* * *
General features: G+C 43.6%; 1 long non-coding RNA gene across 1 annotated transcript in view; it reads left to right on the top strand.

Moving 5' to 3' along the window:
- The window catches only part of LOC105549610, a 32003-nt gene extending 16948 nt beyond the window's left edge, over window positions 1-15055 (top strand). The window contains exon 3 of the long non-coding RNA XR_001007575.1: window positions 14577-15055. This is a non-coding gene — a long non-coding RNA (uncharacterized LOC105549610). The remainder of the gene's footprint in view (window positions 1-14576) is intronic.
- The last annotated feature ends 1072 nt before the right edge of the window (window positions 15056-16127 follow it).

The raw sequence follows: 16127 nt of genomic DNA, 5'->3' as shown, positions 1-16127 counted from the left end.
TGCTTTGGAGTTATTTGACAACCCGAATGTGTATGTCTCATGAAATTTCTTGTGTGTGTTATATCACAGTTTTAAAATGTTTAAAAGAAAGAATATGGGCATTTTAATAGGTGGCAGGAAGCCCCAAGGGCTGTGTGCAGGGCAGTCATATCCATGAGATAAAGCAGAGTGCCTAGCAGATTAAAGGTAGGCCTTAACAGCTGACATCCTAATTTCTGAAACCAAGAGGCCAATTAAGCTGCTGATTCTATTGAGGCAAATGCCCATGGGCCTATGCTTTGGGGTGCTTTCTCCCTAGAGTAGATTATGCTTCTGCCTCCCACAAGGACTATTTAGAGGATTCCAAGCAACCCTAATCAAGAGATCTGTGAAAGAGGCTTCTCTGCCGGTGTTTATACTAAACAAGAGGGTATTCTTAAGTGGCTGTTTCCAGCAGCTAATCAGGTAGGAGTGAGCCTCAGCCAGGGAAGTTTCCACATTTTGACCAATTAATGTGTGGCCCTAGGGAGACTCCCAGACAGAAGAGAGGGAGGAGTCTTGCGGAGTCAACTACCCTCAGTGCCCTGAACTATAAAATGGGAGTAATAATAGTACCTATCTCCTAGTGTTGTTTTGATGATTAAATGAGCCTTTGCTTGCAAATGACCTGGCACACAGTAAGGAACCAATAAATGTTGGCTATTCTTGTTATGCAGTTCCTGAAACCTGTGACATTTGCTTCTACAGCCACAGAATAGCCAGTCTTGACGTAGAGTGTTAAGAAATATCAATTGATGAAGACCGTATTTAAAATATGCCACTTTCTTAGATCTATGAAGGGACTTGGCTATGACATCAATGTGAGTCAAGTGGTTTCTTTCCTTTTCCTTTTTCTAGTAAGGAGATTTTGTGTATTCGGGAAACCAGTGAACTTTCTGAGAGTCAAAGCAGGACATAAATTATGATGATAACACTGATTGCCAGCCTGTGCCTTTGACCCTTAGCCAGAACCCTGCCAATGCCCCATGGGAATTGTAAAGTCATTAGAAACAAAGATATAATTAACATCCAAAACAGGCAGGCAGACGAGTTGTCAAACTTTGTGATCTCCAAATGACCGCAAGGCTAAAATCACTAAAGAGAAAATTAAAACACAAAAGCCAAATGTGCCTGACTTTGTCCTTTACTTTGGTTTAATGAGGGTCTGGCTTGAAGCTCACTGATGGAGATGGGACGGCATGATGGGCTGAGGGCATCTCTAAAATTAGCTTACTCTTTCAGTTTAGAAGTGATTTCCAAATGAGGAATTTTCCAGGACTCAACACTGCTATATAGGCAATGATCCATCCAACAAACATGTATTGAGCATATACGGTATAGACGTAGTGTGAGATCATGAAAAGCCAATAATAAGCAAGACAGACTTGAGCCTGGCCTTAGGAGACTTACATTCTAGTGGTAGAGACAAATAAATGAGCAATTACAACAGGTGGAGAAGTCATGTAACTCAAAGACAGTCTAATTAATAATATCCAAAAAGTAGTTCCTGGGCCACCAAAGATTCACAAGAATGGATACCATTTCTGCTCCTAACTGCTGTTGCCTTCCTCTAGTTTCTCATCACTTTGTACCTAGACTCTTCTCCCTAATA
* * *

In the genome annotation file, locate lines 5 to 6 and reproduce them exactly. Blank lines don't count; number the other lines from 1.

The raw sequence follows: 16127 nt of genomic DNA, 5'->3' as shown, positions 1-16127 counted from the left end.
TGCTTTGGAGTTATTTGACAACCCGAATGTGTATGTCTCATGAAATTTCTTGTGTGTGTTATATCACAGTTTTAAAATGTTTAAAAGAAAGAATATGGGCATTTTAATAGGTGGCAGGAAGCCCCAAGGGCTGTGTGCAGGGCAGTCATATCCATGAGATAAAGCAGAGTGCCTAGCAGATTAAAGGTAGGCCTTAACAGCTGACATCCTAATTTCTGAAACCAAGAGGCCAATTAAGCTGCTGATTCTATTGAGGCAAATGCCCATGGGCCTATGCTTTGGGGTGCTTTCTCCCTAGAGTAGATTATGCTTCTGCCTCCCACAAGGACTATTTAGAGGATTCCAAGCAACCCTAATCAAGAGATCTGTGAAAGAGGCTTCTCTGCCGGTGTTTATACTAAACAAGAGGGTATTCTTAAGTGGCTGTTTCCAGCAGCTAATCAGGTAGGAGTGAGCCTCAGCCAGGGAAGTTTCCACATTTTGACCAATTAATGTGTGGCCCTAGGGAGACTCCCAGACAGAAGAGAGGGAGGAGTCTTGCGGAGTCAACTACCCTCAGTGCCCTGAACTATAAAATGGGAGTAATAATAGTACCTATCTCCTAGTGTTGTTTTGATGATTAAATGAGCCTTTGCTTGCAAATGACCTGGCACACAGTAAGGAACCAATAAATGTTGGCTATTCTTGTTATGCAGTTCCTGAAACCTGTGACATTTGCTTCTACAGCCACAGAATAGCCAGTCTTGACGTAGAGTGTTAAGAAATATCAATTGATGAAGACCGTATTTAAAATATGCCACTTTCTTAGATCTATGAAGGGACTTGGCTATGACATCAATGTGAGTCAAGTGGTTTCTTTCCTTTTCCTTTTTCTAGTAAGGAGATTTTGTGTATTCGGGAAACCAGTGAACTTTCTGAGAGTCAAAGCAGGACATAAATTATGATGATAACACTGATTGCCAGCCTGTGCCTTTGACCCTTAGCCAGAACCCTGCCAATGCCCCATGGGAATTGTAAAGTCATTAGAAACAAAGATATAATTAACATCCAAAACAGGCAGGCAGACGAGTTGTCAAACTTTGTGATCTCCAAATGACCGCAAGGCTAAAATCACTAAAGAGAAAATTAAAACACAAAAGCCAAATGTGCCTGACTTTGTCCTTTACTTTGGTTTAATGAGGGTCTGGCTTGAAGCTCACTGATGGAGATGGGACGGCATGATGGGCTGAGGGCATCTCTAAAATTAGCTTACTCTTTCAGTTTAGAAGTGATTTCCAAATGAGGAATTTTCCAGGACTCAACACTGCTATATAGGCAATGATCCATCCAACAAACATGTATTGAGCATATACGGTATAGACGTAGTGTGAGATCATGAAAAGCCAATAATAAGCAAGACAGACTTGAGCCTGGCCTTAGGAGACTTACATTCTAGTGGTAGAGACAAATAAATGAGCAATTACAACAGGTGGAGAAGTCATGTAACTCAAAGACAGTCTAATTAATAATATCCAAAAAGTAGTTCCTGGGCCACCAAAGATTCACAAGAATGGATACCATTTCTGCTCCTAACTGCTGTTGCCTTCCTCTAGTTTCTCATCACTTTGTACCTAGACTCTTCTCCCTAATA